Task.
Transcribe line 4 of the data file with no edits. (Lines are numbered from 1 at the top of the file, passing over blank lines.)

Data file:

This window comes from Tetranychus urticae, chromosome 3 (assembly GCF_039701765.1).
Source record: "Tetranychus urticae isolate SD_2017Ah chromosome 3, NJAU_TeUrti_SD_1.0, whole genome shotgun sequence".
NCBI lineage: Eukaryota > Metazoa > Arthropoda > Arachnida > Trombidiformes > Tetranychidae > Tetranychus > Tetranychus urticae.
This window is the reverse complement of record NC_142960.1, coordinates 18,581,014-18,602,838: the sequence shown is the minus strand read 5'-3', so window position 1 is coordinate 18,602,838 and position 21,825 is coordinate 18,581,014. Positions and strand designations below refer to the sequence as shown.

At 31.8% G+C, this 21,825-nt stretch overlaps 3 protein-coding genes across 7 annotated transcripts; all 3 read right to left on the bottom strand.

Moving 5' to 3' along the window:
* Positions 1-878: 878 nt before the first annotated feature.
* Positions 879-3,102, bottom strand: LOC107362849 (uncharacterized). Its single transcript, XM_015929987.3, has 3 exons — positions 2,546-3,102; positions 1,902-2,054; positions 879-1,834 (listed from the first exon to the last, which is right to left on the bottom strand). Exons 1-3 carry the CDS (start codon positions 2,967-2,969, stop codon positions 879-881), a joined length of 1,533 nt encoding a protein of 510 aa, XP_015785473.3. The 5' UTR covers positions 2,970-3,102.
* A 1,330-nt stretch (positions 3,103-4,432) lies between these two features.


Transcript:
This window is the reverse complement of record NC_142960.1, coordinates 18,581,014-18,602,838: the sequence shown is the minus strand read 5'-3', so window position 1 is coordinate 18,602,838 and position 21,825 is coordinate 18,581,014. Positions and strand designations below refer to the sequence as shown.